Yeats, William Butler (1865-1939)
I don't think I can get up the nerve required to summarise Yeats in two lines.
I was introduced to Yeats as a child by a slightly older, teenager friend; the first poem I read was For Anne Gregory, and I still remember it verbatim. Yeats - so uber fab that Yeatsian is an adjective. So utterly captivating as to be beyond description. Such a Maestro of Maestros that when he died Auden wrote - 'Earth, receive an honoured guest/William Yeats is laid to rest.'
There are a hundred favourites, but today it's his The Lake Isle of Innisfree that's the prompt.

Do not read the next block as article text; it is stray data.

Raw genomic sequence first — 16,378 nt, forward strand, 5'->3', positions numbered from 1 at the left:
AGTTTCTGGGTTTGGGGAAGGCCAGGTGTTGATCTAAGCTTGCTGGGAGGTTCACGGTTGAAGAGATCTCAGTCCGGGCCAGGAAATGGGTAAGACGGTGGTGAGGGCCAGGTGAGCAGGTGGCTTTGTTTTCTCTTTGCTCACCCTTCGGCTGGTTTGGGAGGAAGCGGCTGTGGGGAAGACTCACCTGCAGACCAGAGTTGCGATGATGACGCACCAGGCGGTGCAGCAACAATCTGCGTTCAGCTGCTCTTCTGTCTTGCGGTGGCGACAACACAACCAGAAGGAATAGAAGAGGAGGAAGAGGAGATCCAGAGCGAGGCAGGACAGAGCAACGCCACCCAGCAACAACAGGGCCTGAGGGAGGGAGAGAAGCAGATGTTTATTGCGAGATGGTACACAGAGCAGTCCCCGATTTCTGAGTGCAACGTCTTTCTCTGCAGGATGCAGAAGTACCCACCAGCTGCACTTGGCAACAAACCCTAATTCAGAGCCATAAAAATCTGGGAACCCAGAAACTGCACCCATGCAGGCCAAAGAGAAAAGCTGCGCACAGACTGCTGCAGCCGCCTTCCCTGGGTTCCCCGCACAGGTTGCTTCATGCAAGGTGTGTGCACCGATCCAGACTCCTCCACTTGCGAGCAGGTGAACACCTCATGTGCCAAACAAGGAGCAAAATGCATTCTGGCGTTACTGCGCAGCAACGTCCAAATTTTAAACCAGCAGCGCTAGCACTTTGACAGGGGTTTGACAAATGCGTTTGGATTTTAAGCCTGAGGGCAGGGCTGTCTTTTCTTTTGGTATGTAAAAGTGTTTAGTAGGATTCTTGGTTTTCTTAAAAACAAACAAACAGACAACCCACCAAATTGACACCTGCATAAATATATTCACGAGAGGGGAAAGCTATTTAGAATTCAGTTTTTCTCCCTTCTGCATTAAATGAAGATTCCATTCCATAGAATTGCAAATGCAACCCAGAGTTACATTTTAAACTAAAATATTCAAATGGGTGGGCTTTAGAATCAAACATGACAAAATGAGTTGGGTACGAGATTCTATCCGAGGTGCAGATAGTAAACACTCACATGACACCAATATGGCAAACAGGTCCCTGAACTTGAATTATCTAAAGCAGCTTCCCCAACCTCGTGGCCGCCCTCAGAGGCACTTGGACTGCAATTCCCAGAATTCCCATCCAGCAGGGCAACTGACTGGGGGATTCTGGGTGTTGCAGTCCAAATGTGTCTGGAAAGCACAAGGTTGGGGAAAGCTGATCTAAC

I would leave, go to some deserted nook
- maybe an unknown, old mansabdar’s* tomb
tumbled stones now beside a dried-up brook
and build nothing there, just find some room
and sit below the small dome where pigeons
fill afternoons with their iridescent throats;
and conflicts recede, greed and need, religions,
images of screaming children in some remote
city but close enough to scorch tears dry.
Dusk drops there a broken dragonfly wing
tender and translucent. The light leaps high
in a flaming mauve, a last, frantic fling.
* a military official in the Indian Mughal court (1527-1857)
Would you have to leave if you wanted some peace and quiet? Or are you okay right where you are, like me, panicking sometimes but then calming down with a bit of Yeats and managing to get back on track? :) One more and it's done!!
Posted for the A-Z Challenge 2015